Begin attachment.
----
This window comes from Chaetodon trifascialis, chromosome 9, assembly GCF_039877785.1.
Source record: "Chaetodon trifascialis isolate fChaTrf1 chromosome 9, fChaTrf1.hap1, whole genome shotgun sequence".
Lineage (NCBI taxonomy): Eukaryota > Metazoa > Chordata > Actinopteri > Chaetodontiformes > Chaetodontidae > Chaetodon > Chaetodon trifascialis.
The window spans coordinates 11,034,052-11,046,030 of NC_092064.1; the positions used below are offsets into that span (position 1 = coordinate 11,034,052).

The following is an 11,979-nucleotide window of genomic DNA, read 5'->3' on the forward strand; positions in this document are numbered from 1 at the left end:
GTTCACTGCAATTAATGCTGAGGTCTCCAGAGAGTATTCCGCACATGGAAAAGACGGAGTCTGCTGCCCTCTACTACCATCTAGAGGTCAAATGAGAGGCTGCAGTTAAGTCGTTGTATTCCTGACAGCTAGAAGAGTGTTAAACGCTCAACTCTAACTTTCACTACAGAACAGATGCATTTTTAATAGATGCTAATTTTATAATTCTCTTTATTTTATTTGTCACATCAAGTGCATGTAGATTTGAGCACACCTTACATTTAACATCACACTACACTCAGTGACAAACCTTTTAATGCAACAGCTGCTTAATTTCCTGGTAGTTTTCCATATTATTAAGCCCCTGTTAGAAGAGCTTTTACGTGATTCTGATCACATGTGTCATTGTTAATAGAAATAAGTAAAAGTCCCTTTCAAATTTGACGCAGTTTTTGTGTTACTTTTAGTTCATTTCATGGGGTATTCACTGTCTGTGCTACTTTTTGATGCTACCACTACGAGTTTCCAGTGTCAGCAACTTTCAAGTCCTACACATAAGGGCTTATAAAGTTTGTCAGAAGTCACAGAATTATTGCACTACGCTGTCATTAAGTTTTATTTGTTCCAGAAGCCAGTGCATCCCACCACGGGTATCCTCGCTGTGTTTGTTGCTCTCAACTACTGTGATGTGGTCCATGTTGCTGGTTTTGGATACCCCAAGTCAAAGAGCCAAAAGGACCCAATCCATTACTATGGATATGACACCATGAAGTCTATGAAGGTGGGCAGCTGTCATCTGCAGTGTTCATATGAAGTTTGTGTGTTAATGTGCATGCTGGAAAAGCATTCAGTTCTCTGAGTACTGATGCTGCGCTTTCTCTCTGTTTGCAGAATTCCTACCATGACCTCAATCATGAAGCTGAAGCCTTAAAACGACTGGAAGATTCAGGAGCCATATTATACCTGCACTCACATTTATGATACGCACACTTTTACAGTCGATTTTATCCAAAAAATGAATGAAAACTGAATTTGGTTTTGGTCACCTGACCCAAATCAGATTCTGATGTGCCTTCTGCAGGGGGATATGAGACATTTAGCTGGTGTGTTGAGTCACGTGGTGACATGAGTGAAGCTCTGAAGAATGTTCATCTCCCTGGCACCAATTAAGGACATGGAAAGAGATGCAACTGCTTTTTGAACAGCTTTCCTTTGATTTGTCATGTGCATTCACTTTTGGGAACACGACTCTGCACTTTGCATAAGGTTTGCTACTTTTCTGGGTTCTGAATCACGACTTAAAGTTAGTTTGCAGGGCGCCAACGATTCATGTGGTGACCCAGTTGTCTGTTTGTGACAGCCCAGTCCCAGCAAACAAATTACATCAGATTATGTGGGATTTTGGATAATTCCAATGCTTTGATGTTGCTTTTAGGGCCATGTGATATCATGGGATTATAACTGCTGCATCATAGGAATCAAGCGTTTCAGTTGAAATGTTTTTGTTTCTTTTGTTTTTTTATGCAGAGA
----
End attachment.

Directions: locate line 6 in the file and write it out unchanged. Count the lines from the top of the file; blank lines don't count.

GTTCACTGCAATTAATGCTGAGGTCTCCAGAGAGTATTCCGCACATGGAAAAGACGGAGTCTGCTGCCCTCTACTACCATCTAGAGGTCAAATGAGAGGCTGCAGTTAAGTCGTTGTATTCCTGACAGCTAGAAGAGTGTTAAACGCTCAACTCTAACTTTCACTACAGAACAGATGCATTTTTAATAGATGCTAATTTTATAATTCTCTTTATTTTATTTGTCACATCAAGTGCATGTAGATTTGAGCACACCTTACATTTAACATCACACTACACTCAGTGACAAACCTTTTAATGCAACAGCTGCTTAATTTCCTGGTAGTTTTCCATATTATTAAGCCCCTGTTAGAAGAGCTTTTACGTGATTCTGATCACATGTGTCATTGTTAATAGAAATAAGTAAAAGTCCCTTTCAAATTTGACGCAGTTTTTGTGTTACTTTTAGTTCATTTCATGGGGTATTCACTGTCTGTGCTACTTTTTGATGCTACCACTACGAGTTTCCAGTGTCAGCAACTTTCAAGTCCTACACATAAGGGCTTATAAAGTTTGTCAGAAGTCACAGAATTATTGCACTACGCTGTCATTAAGTTTTATTTGTTCCAGAAGCCAGTGCATCCCACCACGGGTATCCTCGCTGTGTTTGTTGCTCTCAACTACTGTGATGTGGTCCATGTTGCTGGTTTTGGATACCCCAAGTCAAAGAGCCAAAAGGACCCAATCCATTACTATGGATATGACACCATGAAGTCTATGAAGGTGGGCAGCTGTCATCTGCAGTGTTCATATGAAGTTTGTGTGTTAATGTGCATGCTGGAAAAGCATTCAGTTCTCTGAGTACTGATGCTGCGCTTTCTCTCTGTTTGCAGAATTCCTACCATGACCTCAATCATGAAGCTGAAGCCTTAAAACGACTGGAAGATTCAGGAGCCATATTATACCTGCACTCACATTTATGATACGCACACTTTTACAGTCGATTTTATCCAAAAAATGAATGAAAACTGAATTTGGTTTTGGTCACCTGACCCAAATCAGATTCTGATGTGCCTTCTGCAGGGGGATATGAGACATTTAGCTGGTGTGTTGAGTCACGTGGTGACATGAGTGAAGCTCTGAAGAATGTTCATCTCCCTGGCACCAATTAAGGACATGGAAAGAGATGCAACTGCTTTTTGAACAGCTTTCCTTTGATTTGTCATGTGCATTCACTTTTGGGAACACGACTCTGCACTTTGCATAAGGTTTGCTACTTTTCTGGGTTCTGAATCACGACTTAAAGTTAGTTTGCAGGGCGCCAACGATTCATGTGGTGACCCAGTTGTCTGTTTGTGACAGCCCAGTCCCAGCAAACAAATTACATCAGATTATGTGGGATTTTGGATAATTCCAATGCTTTGATGTTGCTTTTAGGGCCATGTGATATCATGGGATTATAACTGCTGCATCATAGGAATCAAGCGTTTCAGTTGAAATGTTTTTGTTTCTTTTGTTTTTTTATGCAGAGA